Kori Schake, deputy director of the International Institute for Strategic Studies, wrote The Trump Doctrine is Winning and the World is Losing. Summarizing a magnificent article is difficult but for me the kernel was that “if the United States doesn’t sustain” cooperation among the world’s democracies, “a rising power will eventually force it to defend its interests or succumb.” That’s been the pattern of power transitions except the transition from Britain to the United States, “an exception born of their democratic similarities, and one unlikely to be repeated between the United States and China.” At this point the U.S. handed over leadership in Asian trade to the Chinese with our withdrawal from the Trans-Pacific Partnership, and weakening alliances among democratic nations allows China to intimidate weaker countries and reshape Asian geography and maritime rules without cost. Moreover, the costs of the American led world order were small and declining, especially by comparison to the benefits.

And David Sanger, national security correspondent  for the Times and author of the forthcoming The Perfect Weapon: War, Sabotage and Fear in the Cyber Age, after exploring the extent of cyber-sabotage and American vulnerability, shows the cost of not dealing with growing Russian capability because of its political implications.

Will America choose another Roosevelt to pull us out of this deepening vortex of destruction or will it choose a Hindenburg to hand the reigns to a beast preparing to roast, gas and kill us all?


Are We Overplaying Our Hand?

May 29, 2018

I’ve tried to state these comments not in all or nothing terms but in more realistic degrees. My question is what happens to the extent that a country overplays its hand?

That the U.S. pulled out from the nuclear agreement with Iran, China, France, Russia, the United Kingdom, Germany and the United Nations Security Council means, first, that the U.S. will surrender some commerce and trade to Iran’s other trading partners and that some of the others will move to fill some of the gap. If the U.S. tries to assert secondary sanctions against companies based abroad that trade with Iran, that will certainly offend others of our trading partners, including the E.U. and its members. They are likely to conclude that they cannot allow the U.S. to determine their trading practices and rules. If so, they can look elsewhere. Some companies can decide that trade with the U.S. is unpredictable and decide to scale it back. In other words, one consequence of the pull out can be that the U.S. becomes a smaller, less attractive country to trade with and a less powerful international voice. We may want to isolate Iran but we might increase our own isolation instead.

I objected to the arbitration provisions of the Trans-Pacific Partnership because it gave too much power to corporations to free themselves from labor and environmental regulation – grounds of little interest to the Trump Administration. But when the U.S. pulled out of the Trans-Pacific Partnership, China stepped up to fill the vacuum. That’s a real cost that could have benefitted from continuing diplomacy rather than precipitate withdrawal. Insisting on having our own way can leave us celebrating our purity of principle but also isolated and irrelevant. And to the extent other countries can’t trust American politics and reach agreements with the U.S., America’s power and influence shrink.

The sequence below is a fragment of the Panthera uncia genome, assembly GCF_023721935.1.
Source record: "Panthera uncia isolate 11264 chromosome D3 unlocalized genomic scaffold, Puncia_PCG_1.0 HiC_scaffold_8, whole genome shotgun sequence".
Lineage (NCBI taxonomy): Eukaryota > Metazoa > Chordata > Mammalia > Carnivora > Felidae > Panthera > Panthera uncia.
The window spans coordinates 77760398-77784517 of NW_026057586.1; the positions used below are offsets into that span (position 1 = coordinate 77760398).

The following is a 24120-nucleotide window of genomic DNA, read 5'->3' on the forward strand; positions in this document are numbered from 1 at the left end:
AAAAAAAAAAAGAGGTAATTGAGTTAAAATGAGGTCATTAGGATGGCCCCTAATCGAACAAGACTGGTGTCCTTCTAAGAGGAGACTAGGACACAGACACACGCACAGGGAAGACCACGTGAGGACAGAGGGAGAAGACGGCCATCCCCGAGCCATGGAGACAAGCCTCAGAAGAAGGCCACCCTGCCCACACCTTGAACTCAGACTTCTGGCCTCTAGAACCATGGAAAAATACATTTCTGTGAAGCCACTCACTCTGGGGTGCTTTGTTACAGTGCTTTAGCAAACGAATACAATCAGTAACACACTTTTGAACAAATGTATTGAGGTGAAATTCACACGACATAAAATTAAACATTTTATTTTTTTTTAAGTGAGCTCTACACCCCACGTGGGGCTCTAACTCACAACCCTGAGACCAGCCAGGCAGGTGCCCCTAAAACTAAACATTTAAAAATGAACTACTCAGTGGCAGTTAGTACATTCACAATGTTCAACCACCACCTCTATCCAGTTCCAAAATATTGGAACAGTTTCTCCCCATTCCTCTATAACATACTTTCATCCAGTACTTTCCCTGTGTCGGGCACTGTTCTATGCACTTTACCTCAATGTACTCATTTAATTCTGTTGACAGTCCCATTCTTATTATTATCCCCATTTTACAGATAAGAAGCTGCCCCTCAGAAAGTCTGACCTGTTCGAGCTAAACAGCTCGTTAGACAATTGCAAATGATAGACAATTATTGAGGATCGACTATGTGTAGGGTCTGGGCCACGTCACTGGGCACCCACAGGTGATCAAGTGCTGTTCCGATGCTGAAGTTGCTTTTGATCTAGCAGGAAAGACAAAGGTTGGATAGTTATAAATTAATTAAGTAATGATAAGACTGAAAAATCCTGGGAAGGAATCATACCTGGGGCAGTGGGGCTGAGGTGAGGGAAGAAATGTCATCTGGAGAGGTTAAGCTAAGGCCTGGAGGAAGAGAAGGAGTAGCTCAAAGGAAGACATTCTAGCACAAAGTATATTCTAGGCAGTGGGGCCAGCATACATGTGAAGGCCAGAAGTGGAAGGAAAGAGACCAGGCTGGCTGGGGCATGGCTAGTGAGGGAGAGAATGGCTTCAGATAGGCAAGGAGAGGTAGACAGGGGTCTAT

Democracy generally depends on compromise. When people refuse to compromise, they lose the ability to reach a policy that the country can pursue successfully. We pursued a policy of containing communist countries for more than 50 years and it succeeded because the two parties preferred to work together than make a political issue out of that strategy. Republicans like to credit Reagan, but it was initiated under Truman, in line with the recommendations of George Kennan, and followed by Eisenhower, Kennedy, Johnson, Nixon, Ford, Carter, Reagan and Bush – presidents from both parties. These men were too wise and honorable to follow or reject policies because someone else started it. The ability to reach a consensus across party lines meant that it was stronger than party and America was strengthened as a result.

Some people who portray themselves as patriots want the U.S. to act independently of what other countries and international organizations want. But it’s questionable whether that’s actually patriotic because ignoring real world constraints runs us up against walls of resistance and sacrifices too much. The U.S. has about 1/23 of the world’s population. Running the other 22/23rds by sanctions, threats and intimidation is a heavy lift, likely to backfire. Wisdom comes harder. But it is important.

  • This commentary was broadcast on WAMC Northeast Report, May 22, 2018.

Making America Puny, or Is the Emperor Naked

January 9, 2018

Trump talks tough. His world strategy seems to go it alone in every context.

  • He antagonized Canada over NAFTA and Mexico over the wall.
  • He antagonized Britain by forwarding Nazi propaganda.
  • He aggravates the international refugee crisis that is roiling Europe.
  • He withdrew from world agreements to combat global warming.
  • He denies that Iran has been living up to its obligations under the Iran nuclear agreement despite the conclusions of international inspection agencies.
  • After screaming about the size of his button, quiet and patient South Korean diplomacy forced Trump to agree to pick up a phone.
  • He withdrew from Asia and the Trans-Pacific alliance and left that part of the world to China’s tender hands.
  • He abandoned an international consensus over the status of Jerusalem. Israel has demanded a great deal from us, including the antagonism of the world’s billion Muslims. But nothing is too much.
  • He doesn’t like the UN or our support of it even though it has made this country central to international everything. But who needs everything?